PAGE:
Steve Rosen checks in with another entry in Behind the Curtain…
Down through the years, the term “mad genius” has been given to those rare human beings who straddled the line between eccentric and brilliant. Leonardo DaVinci only slept two hours a day and was dyslexic.
Thomas Edison—the American who invented the phonograph and the lightbulb—was a slob. Dr. Yoshiro Nakamatsu—the modern day inventor who patented the floppy disk in 1952—did much of his thinking in a bathroom tiled in 24-karat gold tiles as well as deep underwater where he would remain submerged to the point of drowning. Steve Jobs drove a car for years without a license plate.
They were strange people blessed with the gift of vision, and Alexander “Howard” Dumble was one of them. An elusive and secretive individual, Dumble had certainly earned the title. During the 1980s when I met him, he rarely left the amp workshop located in his sprawling and castle-like home in Pasadena, California. He would require potential customers to deposit thousands of dollars in advance before he began working on an amplifier and make them sign a series of agreements, which explicitly spelled out the terms of his contract with them. These caveats included [paraphrased here]:
- Never ask about the progress of your amplifier. If you do, I will stop building it.
- If you piss me off, I may keep your deposit and never build your amplifier.
- You cannot come to my shop and watch your amplifier being built. Come by my shop unannounced and I will:
- a) Stop building it
- b) Keep your deposit.
As I mentioned, Howard Alexander Dumble was a strange cat. In fact, when I sat down and talked with him in 1987, he wanted to be called by his middle name: Alexander. Which was perfectly normal. Right? Many people used their middle names instead of their given first names. Except if you called him Howard instead of Alexander, he would grow mildly irritated as if you’d just insulted him. Add that to the list of Dumble’s other peculiarities and what you ended up with was one weird—albeit brilliant—dude. Not as in running through the streets and howling at the moon weird. Or refusing to have his picture taken because he was afraid the camera would suck out his soul [though he would often appear in photos hidden behind a wall of amp cabinets or somehow shielded by some physical object]. Just weird in an offbeat way as if the world he lived in was traveling on a different axis than the rest of us. Dumble heard things the rest of us didn’t.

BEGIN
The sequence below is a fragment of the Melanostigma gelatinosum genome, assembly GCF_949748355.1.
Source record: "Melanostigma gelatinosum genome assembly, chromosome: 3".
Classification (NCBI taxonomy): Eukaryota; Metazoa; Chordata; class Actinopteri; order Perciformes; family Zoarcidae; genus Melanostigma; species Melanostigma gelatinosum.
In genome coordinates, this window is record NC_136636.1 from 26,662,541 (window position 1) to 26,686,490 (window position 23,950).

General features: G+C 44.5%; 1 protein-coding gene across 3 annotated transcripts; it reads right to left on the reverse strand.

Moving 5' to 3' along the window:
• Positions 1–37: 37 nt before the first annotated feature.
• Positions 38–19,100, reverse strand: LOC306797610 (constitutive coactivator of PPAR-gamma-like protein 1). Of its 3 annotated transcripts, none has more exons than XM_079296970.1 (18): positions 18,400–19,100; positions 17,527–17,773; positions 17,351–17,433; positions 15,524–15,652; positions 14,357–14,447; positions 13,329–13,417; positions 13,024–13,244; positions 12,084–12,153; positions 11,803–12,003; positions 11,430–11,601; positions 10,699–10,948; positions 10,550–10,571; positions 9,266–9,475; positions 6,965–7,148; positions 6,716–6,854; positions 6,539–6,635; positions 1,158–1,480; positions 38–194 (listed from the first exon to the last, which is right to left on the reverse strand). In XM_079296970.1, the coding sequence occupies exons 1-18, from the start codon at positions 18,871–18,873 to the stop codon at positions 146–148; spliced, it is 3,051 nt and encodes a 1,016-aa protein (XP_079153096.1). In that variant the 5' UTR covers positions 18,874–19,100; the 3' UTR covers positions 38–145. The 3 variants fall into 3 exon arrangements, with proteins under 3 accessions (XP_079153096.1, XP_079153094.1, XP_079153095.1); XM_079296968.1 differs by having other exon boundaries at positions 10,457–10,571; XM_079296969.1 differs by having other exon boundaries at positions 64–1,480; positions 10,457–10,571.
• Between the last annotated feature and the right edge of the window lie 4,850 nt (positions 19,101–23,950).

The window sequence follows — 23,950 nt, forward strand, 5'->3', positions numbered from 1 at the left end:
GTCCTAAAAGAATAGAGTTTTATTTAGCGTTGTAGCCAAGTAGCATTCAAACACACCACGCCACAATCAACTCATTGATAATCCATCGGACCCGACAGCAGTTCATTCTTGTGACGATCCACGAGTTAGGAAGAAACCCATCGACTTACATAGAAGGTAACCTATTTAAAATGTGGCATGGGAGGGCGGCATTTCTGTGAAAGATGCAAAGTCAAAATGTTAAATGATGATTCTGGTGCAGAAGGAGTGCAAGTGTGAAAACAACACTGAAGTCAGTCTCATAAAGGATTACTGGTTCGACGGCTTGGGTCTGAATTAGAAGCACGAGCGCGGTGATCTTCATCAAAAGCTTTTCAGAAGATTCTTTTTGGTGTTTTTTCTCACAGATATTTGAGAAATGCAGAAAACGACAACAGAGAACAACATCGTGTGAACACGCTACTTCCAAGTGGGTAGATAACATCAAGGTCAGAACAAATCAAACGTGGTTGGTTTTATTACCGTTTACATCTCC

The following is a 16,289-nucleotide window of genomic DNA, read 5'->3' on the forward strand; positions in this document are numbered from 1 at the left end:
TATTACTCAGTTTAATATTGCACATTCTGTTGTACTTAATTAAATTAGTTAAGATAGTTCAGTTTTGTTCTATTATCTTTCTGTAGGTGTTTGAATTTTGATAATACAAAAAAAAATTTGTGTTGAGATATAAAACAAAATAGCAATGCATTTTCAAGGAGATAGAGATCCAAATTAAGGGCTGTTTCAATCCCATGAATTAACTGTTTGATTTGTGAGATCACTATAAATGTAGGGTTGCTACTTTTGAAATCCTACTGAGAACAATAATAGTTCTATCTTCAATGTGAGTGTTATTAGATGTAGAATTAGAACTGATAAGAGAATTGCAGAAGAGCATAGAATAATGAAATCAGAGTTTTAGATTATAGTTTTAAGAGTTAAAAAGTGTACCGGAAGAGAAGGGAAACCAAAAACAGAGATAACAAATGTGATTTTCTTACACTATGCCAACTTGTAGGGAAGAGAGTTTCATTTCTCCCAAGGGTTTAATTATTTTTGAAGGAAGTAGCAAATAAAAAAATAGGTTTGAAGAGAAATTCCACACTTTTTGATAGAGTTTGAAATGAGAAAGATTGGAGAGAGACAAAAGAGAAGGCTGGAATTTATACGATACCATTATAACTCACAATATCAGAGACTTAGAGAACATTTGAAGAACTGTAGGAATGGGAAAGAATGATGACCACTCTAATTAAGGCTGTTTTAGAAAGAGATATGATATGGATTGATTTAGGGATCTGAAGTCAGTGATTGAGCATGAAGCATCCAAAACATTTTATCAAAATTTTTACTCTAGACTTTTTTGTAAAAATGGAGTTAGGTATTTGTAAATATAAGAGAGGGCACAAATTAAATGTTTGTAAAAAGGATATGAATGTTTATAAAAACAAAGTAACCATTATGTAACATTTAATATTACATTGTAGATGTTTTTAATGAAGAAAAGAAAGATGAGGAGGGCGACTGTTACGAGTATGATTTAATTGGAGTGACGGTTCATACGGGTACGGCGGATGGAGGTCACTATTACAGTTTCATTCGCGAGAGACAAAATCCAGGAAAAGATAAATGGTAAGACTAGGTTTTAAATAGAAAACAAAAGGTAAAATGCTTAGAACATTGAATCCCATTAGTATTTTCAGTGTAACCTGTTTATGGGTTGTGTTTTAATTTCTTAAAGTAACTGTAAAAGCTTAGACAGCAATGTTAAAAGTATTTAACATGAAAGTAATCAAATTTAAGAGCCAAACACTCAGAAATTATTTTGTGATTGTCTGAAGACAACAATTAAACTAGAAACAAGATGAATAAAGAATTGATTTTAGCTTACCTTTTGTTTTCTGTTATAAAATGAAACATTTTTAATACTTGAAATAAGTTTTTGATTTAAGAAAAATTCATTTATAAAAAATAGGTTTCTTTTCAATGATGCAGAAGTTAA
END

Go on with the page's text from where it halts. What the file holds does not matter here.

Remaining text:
That world rarely saw the light of the sun. Dumble was a recluse and rarely left the confines of his home workshop. He isolated himself in his own private world of tubes and transistors and rarely agreed to interviews. In fact, he had no great love loss for rock journalists and had only consented to a small handful of interviews by the time I sat down with him in 1987. This included a story by a German writer named Alex “Willy” Wiska who visited the technician in his Santa Cruz, California shop seven years earlier. Wiska spent the day with the amp wizard as he soldered sockets and inserted tubes but this was more of a fly-on-the-wall piece than a proper sit-down interview.
Five years later in 1985, respected journalist Dan Forte conducted a proper interview for Guitar Player Magazine. Then two years later, I met up with the mystery man and undertook what was probably his last, formalized interview ever [at least I’ve never seen another major piece written about him since then].
When a German magazine I was writing for at the time called Soundcheck told me they wanted a story on the mysterious inventor, I initially told them that would never happen. Like tracking the exotic snow leopard in Siberia or hunting for the Yeti, the mythical creature living in the Himalayas, I knew this was going to be an impossible assignment. I had no idea how to contact him or at that time even where his shop was located. His clients tended to be high-profile artists and they had the resources—money and manpower—to seek him out.
But unless you were David Lindley, Jackson Browne, Larry Carlton, Bonnie Raitt, Graham nash, Stevie Ray Vaughan, Steve Lukather, Robben Ford, Randy California, Rick Vito, Dean Parks, Eric Johnson, one of the Beach Boys, Jay Graydon, or Ry Cooder, you were out of luck.